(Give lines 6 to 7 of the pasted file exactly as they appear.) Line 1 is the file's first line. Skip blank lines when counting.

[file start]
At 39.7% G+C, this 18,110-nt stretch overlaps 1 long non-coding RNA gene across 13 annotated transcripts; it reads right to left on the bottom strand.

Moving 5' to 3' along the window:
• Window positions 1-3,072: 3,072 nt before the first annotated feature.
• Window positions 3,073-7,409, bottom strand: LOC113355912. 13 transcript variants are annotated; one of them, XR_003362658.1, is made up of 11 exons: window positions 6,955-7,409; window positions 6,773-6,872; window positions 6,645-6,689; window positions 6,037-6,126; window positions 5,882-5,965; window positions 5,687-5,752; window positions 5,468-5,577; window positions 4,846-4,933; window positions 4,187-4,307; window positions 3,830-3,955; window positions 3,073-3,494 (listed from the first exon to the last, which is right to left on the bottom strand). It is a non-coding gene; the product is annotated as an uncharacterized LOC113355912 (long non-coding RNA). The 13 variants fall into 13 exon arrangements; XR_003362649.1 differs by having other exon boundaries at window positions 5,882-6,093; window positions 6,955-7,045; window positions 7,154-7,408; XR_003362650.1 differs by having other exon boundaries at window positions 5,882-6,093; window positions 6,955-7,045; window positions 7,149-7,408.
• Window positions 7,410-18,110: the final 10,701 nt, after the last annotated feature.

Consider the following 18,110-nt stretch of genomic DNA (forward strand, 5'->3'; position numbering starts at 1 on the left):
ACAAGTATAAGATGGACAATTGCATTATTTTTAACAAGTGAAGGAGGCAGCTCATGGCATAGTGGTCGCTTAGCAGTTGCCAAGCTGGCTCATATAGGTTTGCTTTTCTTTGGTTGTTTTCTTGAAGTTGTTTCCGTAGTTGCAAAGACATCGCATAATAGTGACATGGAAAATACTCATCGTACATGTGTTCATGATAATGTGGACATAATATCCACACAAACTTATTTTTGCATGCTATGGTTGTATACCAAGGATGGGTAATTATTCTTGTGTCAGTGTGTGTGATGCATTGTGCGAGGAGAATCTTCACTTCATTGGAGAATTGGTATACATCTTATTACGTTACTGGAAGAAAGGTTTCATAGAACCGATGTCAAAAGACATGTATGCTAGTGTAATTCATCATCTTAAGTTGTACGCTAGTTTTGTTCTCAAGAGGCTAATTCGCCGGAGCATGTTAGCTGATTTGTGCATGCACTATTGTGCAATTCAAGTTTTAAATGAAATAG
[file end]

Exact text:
Consider the following 18,110-nt stretch of genomic DNA (forward strand, 5'->3'; position numbering starts at 1 on the left):
ACAAGTATAAGATGGACAATTGCATTATTTTTAACAAGTGAAGGAGGCAGCTCATGGCATAGTGGTCGCTTAGCAGTTGCCAAGCTGGCTCATATAGGTTTGCTTTTCTTTGGTTGTTTTCTTGAAGTTGTTTCCGTAGTTGCAAAGACATCGCATAATAGTGACATGGAAAATACTCATCGTACATGTGTTCATGATAATGTGGACATAATATCCACACAAACTTATTTTTGCATGCTATGGTTGTATACCAAGGATGGGTAATTATTCTTGTGTCAGTGTGTGTGATGCATTGTGCGAGGAGAATCTTCACTTCATTGGAGAATTGGTATACATCTTATTACGTTACTGGAAGAAAGGTTTCATAGAACCGATGTCAAAAGACATGTATGCTAGTGTAATTCATCATCTTAAGTTGTACGCTAGTTTTGTTCTCAAGAGGCTAATTCGCCGGAGCATGTTAGCTGATTTGTGCATGCACTATTGTGCAATTCAAGTTTTAAATGAAATAG